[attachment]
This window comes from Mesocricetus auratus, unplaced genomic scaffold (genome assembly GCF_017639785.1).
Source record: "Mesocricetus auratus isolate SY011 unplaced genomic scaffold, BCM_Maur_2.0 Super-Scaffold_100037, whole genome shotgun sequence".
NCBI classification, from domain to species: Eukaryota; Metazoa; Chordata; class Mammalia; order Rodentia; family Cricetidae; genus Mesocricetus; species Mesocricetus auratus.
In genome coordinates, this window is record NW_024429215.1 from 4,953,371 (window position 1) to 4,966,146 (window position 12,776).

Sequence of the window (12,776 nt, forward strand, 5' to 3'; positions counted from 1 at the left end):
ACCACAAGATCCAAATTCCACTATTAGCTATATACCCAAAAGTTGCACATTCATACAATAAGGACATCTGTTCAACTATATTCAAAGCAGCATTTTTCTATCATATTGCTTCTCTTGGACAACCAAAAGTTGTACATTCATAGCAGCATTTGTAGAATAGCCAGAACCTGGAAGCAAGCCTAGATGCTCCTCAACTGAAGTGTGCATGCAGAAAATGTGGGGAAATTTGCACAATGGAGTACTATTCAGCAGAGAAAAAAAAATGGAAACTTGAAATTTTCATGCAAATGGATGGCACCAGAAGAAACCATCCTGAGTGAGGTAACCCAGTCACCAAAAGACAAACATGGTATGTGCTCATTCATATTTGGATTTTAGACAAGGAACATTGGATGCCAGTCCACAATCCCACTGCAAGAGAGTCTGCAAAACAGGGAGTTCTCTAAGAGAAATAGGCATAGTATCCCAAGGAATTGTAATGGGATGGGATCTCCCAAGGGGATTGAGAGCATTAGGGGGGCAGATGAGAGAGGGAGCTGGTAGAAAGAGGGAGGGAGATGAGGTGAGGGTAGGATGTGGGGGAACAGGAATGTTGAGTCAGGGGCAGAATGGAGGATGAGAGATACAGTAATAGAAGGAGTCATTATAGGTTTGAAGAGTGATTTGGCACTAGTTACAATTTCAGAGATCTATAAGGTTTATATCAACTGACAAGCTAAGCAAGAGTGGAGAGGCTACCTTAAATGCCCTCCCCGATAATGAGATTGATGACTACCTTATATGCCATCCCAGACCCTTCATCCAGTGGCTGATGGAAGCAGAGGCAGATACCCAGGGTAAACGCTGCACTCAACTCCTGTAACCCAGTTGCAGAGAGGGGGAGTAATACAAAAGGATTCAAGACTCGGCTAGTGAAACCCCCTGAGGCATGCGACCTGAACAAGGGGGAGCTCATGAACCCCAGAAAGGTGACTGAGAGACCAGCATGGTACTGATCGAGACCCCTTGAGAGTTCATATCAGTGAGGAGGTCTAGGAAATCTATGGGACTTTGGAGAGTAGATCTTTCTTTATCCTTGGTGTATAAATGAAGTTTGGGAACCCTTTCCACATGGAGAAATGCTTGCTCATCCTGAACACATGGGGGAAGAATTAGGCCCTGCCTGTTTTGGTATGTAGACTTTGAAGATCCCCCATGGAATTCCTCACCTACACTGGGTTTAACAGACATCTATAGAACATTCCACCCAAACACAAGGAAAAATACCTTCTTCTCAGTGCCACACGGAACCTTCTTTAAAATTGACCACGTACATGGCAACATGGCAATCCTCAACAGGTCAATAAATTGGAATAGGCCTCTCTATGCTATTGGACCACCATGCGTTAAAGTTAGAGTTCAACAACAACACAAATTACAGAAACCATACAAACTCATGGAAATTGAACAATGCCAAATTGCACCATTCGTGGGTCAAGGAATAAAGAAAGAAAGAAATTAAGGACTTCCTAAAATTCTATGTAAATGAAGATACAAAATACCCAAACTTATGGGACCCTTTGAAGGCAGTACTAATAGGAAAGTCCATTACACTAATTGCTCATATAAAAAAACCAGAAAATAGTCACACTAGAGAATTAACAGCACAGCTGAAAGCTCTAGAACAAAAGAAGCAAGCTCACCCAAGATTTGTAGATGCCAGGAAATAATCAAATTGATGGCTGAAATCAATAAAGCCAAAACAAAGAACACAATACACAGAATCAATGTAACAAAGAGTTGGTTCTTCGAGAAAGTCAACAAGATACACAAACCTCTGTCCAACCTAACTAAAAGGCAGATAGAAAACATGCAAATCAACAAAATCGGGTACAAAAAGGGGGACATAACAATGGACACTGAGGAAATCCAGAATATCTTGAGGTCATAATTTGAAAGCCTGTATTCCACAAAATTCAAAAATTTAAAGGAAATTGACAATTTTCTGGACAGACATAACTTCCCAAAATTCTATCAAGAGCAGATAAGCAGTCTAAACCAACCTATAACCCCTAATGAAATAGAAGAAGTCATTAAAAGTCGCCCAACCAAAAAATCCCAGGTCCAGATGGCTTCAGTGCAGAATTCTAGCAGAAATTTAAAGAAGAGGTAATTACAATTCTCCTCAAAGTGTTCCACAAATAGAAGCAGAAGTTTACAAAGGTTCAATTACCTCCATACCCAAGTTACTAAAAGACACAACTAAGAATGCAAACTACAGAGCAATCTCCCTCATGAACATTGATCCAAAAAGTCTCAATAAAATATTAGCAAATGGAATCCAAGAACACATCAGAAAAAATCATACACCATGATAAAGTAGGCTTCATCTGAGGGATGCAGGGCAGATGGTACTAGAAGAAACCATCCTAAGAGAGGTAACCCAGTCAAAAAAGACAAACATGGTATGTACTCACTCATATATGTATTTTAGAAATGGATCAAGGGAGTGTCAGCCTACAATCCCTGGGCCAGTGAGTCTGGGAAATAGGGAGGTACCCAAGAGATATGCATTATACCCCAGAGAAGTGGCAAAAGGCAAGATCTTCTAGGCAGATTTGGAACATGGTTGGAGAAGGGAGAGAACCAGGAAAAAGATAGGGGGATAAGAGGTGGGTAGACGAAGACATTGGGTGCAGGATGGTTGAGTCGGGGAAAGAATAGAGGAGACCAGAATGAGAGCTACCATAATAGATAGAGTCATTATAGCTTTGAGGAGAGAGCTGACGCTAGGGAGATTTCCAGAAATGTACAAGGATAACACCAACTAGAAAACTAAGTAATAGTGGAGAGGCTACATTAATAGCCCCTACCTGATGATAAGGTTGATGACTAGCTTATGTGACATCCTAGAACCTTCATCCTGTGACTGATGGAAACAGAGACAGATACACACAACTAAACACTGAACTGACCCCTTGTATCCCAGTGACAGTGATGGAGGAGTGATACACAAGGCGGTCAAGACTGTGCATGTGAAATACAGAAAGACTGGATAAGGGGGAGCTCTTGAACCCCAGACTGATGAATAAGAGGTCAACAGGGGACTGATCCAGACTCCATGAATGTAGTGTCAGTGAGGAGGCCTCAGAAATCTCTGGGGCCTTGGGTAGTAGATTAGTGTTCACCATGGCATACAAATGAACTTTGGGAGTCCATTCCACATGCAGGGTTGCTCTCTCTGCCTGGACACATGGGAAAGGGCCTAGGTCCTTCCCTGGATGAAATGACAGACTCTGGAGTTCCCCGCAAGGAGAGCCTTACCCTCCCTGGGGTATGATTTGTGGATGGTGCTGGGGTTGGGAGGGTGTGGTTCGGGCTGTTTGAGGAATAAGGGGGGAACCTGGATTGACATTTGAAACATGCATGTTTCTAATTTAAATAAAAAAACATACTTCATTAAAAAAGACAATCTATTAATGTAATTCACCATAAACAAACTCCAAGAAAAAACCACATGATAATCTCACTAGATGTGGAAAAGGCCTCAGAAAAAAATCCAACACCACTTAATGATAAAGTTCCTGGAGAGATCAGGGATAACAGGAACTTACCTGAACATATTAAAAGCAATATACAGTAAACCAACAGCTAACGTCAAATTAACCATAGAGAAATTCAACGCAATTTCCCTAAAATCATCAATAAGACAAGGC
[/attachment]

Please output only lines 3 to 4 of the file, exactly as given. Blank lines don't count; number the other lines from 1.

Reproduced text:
NCBI classification, from domain to species: Eukaryota; Metazoa; Chordata; class Mammalia; order Rodentia; family Cricetidae; genus Mesocricetus; species Mesocricetus auratus.
In genome coordinates, this window is record NW_024429215.1 from 4,953,371 (window position 1) to 4,966,146 (window position 12,776).